Opinion columns come in many different categories and styles, but they can be a great section to find entertainment, knowledge, awareness, and understanding. They are not something to be simply thrown together without proper thought.
They often say that the third time is the charm, but in this case I don’t think it’s quite the same. Once again we are looking at Kershner chapter 13. This time around I focused on the section talking about “What is the Story”. Before you write anything you need to have at least a general idea of the point behind what you are writing. Once you have that you can focus and narrow your what it is you are saying. I’m currently having a problem with this with another one of my courses. Without a clear idea of what it is you are doing your writing will be confusing, and it’s a reporters responsibility to clear confusion of incidents not cause them.
In this section of Kershner I looked at the ethical issues journalist may face ahead and the decisions they make to handle these situations. Currently we at the Setonian are facing a similar issue. Journalist face a serious dilemma when they are meant to cover serious issues and must handle them carefully. This is especially true when a case has yet to go to court. Reporters no matter what the the case must remain fair when reporting. If a reporter feels that he is too close to a story it is his responsibility to pull him self a away in case of creating a biased piece.
It is once again time for us to collect all that we have learned in the last couple weeks to share with you all. We reflect on our readings of Kershner along with other news articles and discussions that occur in class.
As usual the first section of my blog portfolio is the selection is the depth section. In this section I try to write meaningful entries that have a little more meaning than my usual blog entries. My first example of depth is when I wrote about the laws governing newspapers. In my Protected Media post I discuss the readings of Kershner 33 and how even newspapers are under the powers of the law. Another entry that represents depth is my entry on how to select photos for a newspaper. Having an interest in artistic photography it is sometimes the case that my best picture is great artistically, but not for the newspaper.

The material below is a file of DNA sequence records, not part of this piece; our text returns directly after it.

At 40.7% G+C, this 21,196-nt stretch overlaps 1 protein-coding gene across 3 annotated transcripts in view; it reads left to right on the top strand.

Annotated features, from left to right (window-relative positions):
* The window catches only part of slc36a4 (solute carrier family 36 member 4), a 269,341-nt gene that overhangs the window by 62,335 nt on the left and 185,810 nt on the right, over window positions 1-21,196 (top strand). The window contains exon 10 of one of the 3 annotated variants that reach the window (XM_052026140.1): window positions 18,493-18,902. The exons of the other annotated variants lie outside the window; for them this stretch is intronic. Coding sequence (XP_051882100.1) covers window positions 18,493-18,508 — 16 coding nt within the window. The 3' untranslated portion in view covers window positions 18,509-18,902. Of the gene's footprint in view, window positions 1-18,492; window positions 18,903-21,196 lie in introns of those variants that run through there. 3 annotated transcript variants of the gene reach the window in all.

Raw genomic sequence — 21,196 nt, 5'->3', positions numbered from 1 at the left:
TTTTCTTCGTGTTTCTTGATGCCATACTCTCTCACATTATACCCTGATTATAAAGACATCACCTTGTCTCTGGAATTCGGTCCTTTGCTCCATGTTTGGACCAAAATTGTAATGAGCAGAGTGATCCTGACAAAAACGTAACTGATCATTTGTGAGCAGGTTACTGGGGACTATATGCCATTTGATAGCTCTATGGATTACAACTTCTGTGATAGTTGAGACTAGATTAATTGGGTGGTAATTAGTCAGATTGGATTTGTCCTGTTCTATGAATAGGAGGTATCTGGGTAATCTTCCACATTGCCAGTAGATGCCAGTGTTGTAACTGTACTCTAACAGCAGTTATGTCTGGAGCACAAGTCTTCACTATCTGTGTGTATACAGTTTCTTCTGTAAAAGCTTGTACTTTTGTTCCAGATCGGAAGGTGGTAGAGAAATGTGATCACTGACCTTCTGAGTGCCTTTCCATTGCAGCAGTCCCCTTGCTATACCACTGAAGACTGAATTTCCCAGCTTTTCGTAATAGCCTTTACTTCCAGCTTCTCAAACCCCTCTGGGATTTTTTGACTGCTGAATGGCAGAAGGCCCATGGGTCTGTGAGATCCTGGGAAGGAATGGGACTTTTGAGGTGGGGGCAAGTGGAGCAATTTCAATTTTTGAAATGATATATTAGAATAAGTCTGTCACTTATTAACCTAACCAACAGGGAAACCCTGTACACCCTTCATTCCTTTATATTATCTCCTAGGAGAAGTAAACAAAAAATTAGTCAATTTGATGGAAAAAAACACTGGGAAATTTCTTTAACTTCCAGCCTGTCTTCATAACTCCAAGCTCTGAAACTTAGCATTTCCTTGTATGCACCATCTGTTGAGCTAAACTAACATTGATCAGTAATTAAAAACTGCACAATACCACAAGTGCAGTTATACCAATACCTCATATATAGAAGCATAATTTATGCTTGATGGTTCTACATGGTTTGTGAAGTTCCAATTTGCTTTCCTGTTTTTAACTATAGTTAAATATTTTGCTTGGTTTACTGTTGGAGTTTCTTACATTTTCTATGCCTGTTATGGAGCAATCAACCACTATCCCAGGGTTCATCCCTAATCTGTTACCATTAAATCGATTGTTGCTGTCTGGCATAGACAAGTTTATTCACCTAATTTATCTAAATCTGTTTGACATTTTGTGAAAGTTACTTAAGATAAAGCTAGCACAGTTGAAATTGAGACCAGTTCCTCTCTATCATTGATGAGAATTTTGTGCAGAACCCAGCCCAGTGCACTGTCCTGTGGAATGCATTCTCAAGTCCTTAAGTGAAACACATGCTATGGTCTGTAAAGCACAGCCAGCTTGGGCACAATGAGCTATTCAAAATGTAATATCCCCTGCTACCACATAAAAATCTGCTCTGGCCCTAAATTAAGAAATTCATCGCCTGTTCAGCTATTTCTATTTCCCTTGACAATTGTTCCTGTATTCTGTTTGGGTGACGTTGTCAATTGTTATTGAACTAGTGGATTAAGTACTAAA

This portion of my blog portfolio is the Discussion section. In this section I try to interact with my fellow classmates. We come together to introduce new ideas on a topic, bringing to light new ideas or angles. My first example of discussion is on Sara Tantlinger’s blog. On her blog we discussed Chapter 13 of Kershner, and how the teachings and lessons learned in journalism can be transferred to other careers. Also held a discussion on my own blog regarding Kershner 13 and the importance of three sources. I also commented on Abbey’s blog
This portion of my blog portfolio is the Interaction section. In this section we share our ideas with classmates and agree or disagree with entries. My first example of interaction is on Olivia’s blog. Here I comment on Kershner chapter 33. I also commented on two of Katey’s blog entries. One on Kershner 18 and another on Kershner chapter 34.
These sections are blog entries that have been turned in on time or before the deadline. These entries include:
This section is for articles that just don’t have nay where else to be. They include:
Reading Kershner 13 again I realized that information I looked over, as being common knowledge for journalist can often be harder to achieve under different circumstances. Writing our updated police based story I realized it is difficult to get the minimum three sources when you are unable to talk to people.
Reporters especially reporters who have to deal with police involved stories may have a harder time than other reporters because police involved articles usually cover tragic incidents in which people may not be as willing to answer questions, or get meaty quotes. Even though it may be difficult to ask for an interview after a tragic event, it is our job as journalist to find sources that are willing to talk to us, without breaking the boundaries and hurting potential sources.